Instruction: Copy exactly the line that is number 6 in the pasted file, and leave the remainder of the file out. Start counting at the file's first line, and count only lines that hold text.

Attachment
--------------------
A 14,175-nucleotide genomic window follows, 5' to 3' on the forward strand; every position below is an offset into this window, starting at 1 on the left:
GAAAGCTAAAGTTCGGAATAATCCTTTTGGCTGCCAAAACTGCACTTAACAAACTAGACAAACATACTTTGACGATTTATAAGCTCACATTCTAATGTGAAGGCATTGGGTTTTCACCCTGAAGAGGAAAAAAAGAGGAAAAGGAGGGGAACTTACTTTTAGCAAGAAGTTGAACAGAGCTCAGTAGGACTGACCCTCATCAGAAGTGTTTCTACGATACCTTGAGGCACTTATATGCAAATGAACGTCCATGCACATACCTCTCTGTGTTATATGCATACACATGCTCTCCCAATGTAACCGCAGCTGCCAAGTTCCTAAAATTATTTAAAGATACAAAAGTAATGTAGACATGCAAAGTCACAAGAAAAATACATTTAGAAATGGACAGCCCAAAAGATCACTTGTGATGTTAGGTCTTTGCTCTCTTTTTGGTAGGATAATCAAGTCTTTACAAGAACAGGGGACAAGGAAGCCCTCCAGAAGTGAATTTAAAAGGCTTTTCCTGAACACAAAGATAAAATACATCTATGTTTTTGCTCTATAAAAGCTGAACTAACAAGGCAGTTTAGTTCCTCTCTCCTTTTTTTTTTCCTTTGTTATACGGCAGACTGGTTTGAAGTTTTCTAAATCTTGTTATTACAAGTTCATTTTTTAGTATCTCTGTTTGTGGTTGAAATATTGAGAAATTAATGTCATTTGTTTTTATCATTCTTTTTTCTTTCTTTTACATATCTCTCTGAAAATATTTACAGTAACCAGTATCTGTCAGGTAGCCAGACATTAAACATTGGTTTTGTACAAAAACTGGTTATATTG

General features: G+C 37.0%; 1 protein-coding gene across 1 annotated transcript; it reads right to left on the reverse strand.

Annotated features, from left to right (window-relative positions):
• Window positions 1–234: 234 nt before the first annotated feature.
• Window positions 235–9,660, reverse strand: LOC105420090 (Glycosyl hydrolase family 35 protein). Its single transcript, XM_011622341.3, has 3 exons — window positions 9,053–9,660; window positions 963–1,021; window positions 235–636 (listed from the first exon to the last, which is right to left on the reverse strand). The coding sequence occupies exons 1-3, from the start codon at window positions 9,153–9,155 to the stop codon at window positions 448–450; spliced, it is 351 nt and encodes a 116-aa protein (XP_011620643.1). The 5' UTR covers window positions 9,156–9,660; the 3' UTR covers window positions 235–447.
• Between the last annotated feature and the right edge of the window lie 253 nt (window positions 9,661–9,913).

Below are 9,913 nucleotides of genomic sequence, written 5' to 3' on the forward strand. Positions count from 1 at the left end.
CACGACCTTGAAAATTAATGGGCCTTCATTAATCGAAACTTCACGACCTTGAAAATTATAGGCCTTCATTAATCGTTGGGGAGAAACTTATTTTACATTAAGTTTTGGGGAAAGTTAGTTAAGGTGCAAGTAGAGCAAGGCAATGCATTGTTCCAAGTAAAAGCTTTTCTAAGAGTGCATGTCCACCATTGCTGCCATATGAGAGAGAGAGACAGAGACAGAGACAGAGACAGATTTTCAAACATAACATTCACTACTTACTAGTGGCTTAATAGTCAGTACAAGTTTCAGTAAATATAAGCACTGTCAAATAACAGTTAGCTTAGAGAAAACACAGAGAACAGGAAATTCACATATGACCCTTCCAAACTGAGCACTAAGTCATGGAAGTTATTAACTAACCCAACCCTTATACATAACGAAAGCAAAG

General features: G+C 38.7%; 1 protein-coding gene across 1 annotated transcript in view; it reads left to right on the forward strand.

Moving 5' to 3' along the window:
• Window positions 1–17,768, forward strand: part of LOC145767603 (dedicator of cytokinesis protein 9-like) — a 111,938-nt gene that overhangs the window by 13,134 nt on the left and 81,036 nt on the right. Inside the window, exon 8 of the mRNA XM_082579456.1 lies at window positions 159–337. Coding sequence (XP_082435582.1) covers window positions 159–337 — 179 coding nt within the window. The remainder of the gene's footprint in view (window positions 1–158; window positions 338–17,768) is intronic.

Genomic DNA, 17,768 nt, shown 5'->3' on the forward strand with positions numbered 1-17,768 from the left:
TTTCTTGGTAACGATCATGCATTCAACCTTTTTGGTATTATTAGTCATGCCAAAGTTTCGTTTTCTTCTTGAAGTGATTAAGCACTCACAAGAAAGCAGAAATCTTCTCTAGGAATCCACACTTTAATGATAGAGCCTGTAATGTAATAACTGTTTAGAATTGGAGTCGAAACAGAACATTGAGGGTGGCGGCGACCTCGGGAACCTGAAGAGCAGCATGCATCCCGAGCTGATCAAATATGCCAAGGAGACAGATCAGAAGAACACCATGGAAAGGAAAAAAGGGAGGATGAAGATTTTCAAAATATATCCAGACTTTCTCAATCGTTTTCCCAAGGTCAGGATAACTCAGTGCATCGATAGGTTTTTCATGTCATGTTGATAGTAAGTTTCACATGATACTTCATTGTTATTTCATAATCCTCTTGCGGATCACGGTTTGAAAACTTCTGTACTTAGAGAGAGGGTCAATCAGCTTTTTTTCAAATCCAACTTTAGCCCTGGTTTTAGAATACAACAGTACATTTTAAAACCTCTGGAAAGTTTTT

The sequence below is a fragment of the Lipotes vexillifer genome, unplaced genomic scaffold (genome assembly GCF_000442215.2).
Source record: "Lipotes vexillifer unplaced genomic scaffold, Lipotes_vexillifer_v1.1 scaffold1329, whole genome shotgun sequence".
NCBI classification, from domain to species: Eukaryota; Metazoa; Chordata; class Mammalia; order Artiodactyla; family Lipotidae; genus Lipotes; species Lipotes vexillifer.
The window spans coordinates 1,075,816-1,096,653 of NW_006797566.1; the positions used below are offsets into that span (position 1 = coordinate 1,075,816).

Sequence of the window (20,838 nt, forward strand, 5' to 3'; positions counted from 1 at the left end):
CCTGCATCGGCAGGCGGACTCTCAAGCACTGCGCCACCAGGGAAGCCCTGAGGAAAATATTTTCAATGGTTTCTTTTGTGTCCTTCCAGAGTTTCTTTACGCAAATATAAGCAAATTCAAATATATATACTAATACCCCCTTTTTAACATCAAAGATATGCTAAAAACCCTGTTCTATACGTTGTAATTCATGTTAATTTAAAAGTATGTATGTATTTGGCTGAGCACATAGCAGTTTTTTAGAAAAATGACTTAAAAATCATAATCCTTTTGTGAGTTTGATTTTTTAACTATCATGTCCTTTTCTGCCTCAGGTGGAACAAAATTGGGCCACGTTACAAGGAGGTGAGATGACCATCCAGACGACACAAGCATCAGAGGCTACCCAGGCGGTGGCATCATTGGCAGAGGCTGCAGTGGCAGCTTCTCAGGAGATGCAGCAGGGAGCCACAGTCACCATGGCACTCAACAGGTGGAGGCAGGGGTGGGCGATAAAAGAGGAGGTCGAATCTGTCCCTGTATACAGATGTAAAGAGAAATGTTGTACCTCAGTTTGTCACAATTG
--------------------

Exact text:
• Window positions 235–9,660, reverse strand: LOC105420090 (Glycosyl hydrolase family 35 protein). Its single transcript, XM_011622341.3, has 3 exons — window positions 9,053–9,660; window positions 963–1,021; window positions 235–636 (listed from the first exon to the last, which is right to left on the reverse strand). The coding sequence occupies exons 1-3, from the start codon at window positions 9,153–9,155 to the stop codon at window positions 448–450; spliced, it is 351 nt and encodes a 116-aa protein (XP_011620643.1). The 5' UTR covers window positions 9,156–9,660; the 3' UTR covers window positions 235–447.